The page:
Virtual reality therapy aims to reduce opioid dependence

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GREENSBORO, N.C. — Hollie Davis said she was open to the idea of incorporating virtual reality into her physical therapy sessions following a motorcycle accident with her husband this Spring.

“It was actually our five-year wedding anniversary,” Davis said. “We were just heading out to get a movie before our daughter’s bus arrived home.”

A driver struck the Davis couple on an off road between High Point and Wallburg, inflicting an injury of broken bones and chronic pain.

April 6th is a day she said she will never forget but is choosing to pay attention to the positives, knowing things could have ended differently if the driver traveled at a high speed.

Finding a new, alternative form of physical therapy through virtual reality is something she said has helped her recovery without developing a dependence on opioids.

“I wasn’t so as concerned about addiction as immunity to medication,” said Davis. “How you think, and guide things can really affect every way of your body mind and soul and so I thought that would be extremely helpful and I was very interested.”

Davis receives the virtual reality sessions before her physical exercise part of therapy at BreakThrough Physical Therapy in Greensboro.

The VR therapy is in the pilot phase at six BreakThrough locations in the Triad and Triangle.

CEO and Founder Jeff Hathaway said the device reflects the change of how medical professionals understand pain over the years the brains ability to help control it.

“Actually, learning how pain works provides you the tools, and in VR, we provide extra tools for the patient for be able to get control over pain,” Hathaway said. “It may not eliminate their pain but the whole idea is let’s get them back to a better life to an active life.”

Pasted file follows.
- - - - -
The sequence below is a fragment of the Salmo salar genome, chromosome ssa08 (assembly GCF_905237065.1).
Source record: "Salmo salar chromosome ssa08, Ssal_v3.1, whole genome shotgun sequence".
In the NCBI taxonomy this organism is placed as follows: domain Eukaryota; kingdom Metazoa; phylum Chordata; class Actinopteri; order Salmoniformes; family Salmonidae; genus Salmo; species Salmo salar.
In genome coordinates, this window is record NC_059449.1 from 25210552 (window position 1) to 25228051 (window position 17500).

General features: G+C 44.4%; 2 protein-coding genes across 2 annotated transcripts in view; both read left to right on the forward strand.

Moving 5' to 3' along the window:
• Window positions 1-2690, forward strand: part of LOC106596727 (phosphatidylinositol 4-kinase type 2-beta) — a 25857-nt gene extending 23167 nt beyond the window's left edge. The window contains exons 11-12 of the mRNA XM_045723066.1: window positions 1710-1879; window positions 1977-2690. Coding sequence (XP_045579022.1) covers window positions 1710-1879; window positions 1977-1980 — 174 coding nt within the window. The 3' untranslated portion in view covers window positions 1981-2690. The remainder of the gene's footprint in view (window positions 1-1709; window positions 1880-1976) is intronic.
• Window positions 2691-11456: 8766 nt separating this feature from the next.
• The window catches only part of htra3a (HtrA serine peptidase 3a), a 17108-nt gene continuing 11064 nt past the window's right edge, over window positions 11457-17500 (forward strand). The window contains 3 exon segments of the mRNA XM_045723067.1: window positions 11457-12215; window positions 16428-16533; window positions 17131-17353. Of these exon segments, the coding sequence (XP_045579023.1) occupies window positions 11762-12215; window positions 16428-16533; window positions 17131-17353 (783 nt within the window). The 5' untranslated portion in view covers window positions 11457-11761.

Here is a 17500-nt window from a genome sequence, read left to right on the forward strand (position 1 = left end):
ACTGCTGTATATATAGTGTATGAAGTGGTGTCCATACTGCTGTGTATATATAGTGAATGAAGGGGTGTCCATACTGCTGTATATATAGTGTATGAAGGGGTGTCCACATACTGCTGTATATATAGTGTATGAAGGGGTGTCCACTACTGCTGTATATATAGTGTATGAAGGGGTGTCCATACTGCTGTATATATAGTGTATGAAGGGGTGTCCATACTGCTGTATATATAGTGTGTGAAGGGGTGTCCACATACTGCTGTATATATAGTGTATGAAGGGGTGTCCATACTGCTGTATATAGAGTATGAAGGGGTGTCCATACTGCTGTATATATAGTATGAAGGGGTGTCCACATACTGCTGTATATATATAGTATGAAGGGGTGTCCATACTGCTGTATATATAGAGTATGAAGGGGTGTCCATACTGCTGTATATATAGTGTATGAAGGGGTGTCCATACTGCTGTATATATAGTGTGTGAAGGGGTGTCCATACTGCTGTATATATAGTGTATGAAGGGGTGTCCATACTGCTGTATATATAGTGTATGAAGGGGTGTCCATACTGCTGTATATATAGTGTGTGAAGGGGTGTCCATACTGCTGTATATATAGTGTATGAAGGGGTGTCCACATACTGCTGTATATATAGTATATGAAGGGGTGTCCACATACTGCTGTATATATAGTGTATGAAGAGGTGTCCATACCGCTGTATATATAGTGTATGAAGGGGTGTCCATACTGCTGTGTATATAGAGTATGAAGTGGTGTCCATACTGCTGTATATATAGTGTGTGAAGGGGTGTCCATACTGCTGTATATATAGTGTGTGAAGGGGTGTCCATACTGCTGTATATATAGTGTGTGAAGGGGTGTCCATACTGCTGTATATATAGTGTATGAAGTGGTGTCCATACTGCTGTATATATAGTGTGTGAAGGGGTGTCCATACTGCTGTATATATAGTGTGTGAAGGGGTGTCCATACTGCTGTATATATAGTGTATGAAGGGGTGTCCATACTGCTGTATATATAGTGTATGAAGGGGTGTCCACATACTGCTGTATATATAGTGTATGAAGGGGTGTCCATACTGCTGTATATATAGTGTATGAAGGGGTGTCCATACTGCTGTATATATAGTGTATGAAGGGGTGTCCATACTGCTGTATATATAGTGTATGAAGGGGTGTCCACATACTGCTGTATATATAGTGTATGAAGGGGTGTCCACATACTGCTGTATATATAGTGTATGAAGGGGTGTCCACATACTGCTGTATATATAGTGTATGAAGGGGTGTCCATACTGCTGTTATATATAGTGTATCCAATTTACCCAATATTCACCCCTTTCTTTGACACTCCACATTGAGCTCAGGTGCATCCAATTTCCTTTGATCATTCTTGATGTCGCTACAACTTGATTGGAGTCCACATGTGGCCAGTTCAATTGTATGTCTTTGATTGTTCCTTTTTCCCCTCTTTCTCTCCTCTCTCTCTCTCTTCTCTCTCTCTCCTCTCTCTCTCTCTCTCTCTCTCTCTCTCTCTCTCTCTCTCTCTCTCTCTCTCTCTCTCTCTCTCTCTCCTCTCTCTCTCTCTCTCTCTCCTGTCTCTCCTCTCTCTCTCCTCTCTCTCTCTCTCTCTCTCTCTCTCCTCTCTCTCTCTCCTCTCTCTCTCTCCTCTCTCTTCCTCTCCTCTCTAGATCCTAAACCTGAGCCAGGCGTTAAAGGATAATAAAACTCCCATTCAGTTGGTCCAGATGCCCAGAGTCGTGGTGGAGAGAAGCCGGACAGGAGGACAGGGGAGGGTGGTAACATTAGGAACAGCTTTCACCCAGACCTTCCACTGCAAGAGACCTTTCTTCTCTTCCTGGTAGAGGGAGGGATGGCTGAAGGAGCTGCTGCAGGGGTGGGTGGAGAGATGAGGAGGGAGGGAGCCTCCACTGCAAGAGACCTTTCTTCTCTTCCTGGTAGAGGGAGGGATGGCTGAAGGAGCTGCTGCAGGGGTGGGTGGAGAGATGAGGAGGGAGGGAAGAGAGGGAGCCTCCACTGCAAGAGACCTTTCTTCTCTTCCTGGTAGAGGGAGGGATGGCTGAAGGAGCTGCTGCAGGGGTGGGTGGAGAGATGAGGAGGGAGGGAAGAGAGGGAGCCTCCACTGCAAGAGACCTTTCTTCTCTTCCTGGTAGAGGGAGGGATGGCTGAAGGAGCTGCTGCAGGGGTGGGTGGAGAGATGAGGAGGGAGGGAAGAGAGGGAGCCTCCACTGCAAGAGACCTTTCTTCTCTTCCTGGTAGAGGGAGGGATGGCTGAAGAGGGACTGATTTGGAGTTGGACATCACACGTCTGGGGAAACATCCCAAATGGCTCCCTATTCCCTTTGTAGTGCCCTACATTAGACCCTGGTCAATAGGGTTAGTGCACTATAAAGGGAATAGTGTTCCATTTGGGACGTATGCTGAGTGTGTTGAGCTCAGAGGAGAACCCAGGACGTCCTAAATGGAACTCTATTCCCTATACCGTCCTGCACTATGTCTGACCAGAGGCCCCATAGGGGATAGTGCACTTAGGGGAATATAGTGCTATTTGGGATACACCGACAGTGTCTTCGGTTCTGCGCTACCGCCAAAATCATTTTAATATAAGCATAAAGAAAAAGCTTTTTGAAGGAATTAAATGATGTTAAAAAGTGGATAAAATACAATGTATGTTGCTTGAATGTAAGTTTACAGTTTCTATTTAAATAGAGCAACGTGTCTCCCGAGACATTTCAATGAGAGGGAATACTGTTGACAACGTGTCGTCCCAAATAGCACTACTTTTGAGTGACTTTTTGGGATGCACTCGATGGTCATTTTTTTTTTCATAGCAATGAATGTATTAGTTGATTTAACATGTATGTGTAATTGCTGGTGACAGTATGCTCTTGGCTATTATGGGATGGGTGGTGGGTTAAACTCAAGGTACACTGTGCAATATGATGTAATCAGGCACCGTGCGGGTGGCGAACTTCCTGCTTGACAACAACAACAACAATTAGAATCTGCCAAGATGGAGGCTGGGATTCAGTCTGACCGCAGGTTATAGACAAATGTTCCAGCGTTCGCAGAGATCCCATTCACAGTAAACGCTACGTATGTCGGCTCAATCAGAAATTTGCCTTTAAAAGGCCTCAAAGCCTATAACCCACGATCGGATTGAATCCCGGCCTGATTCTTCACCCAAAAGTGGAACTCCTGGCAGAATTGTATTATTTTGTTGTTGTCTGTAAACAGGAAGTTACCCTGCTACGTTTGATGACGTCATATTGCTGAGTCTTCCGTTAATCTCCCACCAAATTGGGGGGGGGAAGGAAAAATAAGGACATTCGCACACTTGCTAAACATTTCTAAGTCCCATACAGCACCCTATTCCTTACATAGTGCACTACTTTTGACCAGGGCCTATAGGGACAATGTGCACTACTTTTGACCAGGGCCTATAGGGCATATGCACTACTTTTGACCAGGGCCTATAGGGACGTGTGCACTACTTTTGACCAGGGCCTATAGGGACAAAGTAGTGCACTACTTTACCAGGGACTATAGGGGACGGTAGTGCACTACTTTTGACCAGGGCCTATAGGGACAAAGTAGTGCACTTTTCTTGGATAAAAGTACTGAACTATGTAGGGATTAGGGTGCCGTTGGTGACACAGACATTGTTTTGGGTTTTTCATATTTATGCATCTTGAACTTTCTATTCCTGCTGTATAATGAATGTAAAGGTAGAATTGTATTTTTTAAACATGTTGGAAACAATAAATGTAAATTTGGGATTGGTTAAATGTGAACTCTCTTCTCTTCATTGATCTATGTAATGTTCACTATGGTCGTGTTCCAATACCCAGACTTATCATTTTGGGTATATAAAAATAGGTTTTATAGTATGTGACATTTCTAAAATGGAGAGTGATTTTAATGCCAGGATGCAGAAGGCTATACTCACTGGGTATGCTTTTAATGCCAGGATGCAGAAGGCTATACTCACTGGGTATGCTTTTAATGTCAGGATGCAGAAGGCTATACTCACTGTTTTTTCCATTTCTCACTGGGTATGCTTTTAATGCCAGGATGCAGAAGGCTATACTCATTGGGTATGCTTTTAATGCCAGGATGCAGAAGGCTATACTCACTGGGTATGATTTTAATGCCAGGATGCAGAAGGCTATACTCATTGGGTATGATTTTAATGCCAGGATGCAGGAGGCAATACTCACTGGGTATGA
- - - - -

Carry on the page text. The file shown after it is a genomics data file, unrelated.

The virtual sessions are 15 to 30 minutes starting with a pain assessment quiz, information and explains how the body reacts to pain and a guided meditation session with choices of scenic realities.

“We know that the brain becomes highly sensitized to pain and so if we can bring that sensitivity down, then you’re able to do more,” Hathaway said. “It increases their retention of the information and actually runs them through exercises that a lot of therapists maybe aren’t comfortable with; breathing, mediation and mindfulness in the clinic.”

Davis still deals with pain in her lower back and swelling and bruising down her left side but said her range of motion has improved drastically. Davis recalls a recent occasion in which she used the breathing techniques to deal with a painful migraine.

“I actually ended up going to the ER, which I never had to do, and I sat there doing the breathing techniques to try and maintain my sanity because I knew that crying would just make it worse,” Davis said.

Learning how to manage her breath to release the tension of pain has made for a positive step toward healing in mind and body.

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